“Every child is born an artist. The problems begin when they grow up.” – Picasso
The Philadelphia Museum of Art is home to collections and exhibits that attract thousands of visitors each year from around the world. The museum is also situated along the most popular running course in Philadelphia, “The River Drive Loop,” that attracts thousands of local and visiting runners. The loop is a scenic 8.4-mile course that rivals in beauty any that I’d run throughout the country. It passes such famous sites as Boathouse Row, The Waterworks, the shadow of Memorial Hall, the Rocky statue at the bottom of the museum steps, historic Laurel Hill Cemetery and Benjamin Franklin Parkway with Billy Penn sitting atop City Hall in the distance.
My present home in Bucks County, Pennsylvania is rich in art and literature, as well. Bucks is a serene county that many literary greats including Pearl Buck and James Michener called home, as did the Pennsylvania Impressionists. Today, writers and artist alike are drawn to the serenity of Bucks County.
Last summer, the The Bucks County Herald featured a painting titled “The Runner” by Alex Cohen. The painting, which coincided with the Summer Olympics, was accompanied by an essay in which Cohen observed, “Like a sculpture released from a block of marble, athletic training gives the body distinction.”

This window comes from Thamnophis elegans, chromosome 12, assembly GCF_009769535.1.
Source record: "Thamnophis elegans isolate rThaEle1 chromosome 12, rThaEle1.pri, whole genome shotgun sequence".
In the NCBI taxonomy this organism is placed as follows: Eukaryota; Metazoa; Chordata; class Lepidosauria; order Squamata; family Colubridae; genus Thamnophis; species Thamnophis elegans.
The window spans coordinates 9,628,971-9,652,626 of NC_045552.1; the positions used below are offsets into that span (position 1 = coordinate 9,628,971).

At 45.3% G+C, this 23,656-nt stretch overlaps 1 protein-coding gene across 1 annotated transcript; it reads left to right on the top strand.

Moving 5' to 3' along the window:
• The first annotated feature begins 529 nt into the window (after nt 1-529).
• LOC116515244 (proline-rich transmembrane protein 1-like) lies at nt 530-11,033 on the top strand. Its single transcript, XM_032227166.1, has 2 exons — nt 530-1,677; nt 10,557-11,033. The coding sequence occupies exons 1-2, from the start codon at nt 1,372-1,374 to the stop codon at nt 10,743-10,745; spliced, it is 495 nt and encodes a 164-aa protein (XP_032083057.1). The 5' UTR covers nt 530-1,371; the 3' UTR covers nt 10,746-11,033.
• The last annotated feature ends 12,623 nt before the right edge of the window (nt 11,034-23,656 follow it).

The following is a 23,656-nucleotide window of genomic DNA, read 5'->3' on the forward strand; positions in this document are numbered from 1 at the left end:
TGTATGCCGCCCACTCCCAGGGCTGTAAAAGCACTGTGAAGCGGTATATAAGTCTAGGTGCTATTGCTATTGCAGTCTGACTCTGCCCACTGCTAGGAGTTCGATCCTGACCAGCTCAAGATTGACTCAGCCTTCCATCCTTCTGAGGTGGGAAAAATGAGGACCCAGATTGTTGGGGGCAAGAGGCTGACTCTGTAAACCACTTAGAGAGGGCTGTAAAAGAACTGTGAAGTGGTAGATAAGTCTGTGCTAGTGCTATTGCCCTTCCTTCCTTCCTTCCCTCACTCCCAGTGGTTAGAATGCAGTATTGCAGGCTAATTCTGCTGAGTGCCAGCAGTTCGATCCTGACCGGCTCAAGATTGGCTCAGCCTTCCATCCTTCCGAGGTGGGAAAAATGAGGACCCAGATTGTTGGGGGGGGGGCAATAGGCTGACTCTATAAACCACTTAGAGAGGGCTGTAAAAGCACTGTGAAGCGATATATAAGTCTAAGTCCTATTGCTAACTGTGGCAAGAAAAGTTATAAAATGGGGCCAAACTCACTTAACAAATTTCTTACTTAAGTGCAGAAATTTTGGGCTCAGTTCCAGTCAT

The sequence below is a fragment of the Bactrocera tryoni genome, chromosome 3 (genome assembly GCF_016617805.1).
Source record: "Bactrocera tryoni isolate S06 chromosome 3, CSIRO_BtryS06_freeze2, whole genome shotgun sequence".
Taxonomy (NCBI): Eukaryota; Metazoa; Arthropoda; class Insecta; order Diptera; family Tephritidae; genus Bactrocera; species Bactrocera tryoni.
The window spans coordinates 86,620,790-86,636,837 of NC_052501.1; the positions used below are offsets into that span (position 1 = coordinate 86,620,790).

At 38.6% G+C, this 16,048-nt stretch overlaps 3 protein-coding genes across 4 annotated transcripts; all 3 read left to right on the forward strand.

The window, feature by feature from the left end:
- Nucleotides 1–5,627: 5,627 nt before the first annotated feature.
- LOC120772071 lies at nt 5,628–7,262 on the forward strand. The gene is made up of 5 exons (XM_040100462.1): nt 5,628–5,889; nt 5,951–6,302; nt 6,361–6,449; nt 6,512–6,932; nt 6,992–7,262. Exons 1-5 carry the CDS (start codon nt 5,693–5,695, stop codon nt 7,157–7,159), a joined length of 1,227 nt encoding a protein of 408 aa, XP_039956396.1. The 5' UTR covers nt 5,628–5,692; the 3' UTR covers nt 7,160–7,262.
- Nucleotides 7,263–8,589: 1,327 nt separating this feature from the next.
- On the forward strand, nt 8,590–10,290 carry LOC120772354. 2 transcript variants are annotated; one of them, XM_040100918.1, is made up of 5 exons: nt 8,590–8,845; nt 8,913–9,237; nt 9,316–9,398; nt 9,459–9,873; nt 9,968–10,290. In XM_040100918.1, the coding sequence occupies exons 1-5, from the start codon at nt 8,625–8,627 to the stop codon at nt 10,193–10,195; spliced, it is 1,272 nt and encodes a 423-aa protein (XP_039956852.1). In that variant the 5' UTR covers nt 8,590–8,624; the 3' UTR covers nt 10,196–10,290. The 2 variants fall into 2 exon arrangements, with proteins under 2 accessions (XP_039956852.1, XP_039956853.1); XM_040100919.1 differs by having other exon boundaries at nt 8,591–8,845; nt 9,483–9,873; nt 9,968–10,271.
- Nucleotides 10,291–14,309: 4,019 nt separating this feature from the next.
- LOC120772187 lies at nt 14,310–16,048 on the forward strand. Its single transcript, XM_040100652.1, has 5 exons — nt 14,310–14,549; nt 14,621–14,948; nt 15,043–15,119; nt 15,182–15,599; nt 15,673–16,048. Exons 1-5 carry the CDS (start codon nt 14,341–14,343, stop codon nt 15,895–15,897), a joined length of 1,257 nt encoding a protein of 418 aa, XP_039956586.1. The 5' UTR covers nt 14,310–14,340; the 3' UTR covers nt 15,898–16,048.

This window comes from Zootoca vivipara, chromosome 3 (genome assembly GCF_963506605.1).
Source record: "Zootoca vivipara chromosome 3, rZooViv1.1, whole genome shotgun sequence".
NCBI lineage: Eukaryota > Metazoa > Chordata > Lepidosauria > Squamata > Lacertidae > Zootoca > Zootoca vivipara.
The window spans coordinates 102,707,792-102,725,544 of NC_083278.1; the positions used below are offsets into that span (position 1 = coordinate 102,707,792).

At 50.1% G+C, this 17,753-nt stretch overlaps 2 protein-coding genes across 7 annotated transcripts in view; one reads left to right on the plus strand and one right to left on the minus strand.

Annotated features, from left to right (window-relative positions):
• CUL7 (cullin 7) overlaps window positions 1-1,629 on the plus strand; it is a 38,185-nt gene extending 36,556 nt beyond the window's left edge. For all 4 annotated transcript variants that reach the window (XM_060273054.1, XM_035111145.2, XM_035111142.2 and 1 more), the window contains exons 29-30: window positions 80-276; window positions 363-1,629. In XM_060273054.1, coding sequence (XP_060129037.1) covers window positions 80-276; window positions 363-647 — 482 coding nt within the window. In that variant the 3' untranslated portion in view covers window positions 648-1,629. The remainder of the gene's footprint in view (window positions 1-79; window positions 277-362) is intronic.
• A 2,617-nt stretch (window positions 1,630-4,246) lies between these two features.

In his essay, Cohen said, “The great variety of games on display at the Olympics allow us to see by comparison what each sport demands of the body. Whether it is the bulk needed to support the weight lifter, or the leanness required of long distance runners, these athletes have tailored their bodies to be the best tools for the task.”
Cohen makes an interesting correlation between athletics and his art in the context of boundaries. Athletes measure their performance against the boundary of the physical world, say the three-hour marathon or four-minute mile. His painting “The Runner” challenges the imagination to create its own boundaries.
You can view more of Alex Cohen’s work at his website Welcome to the Magpie.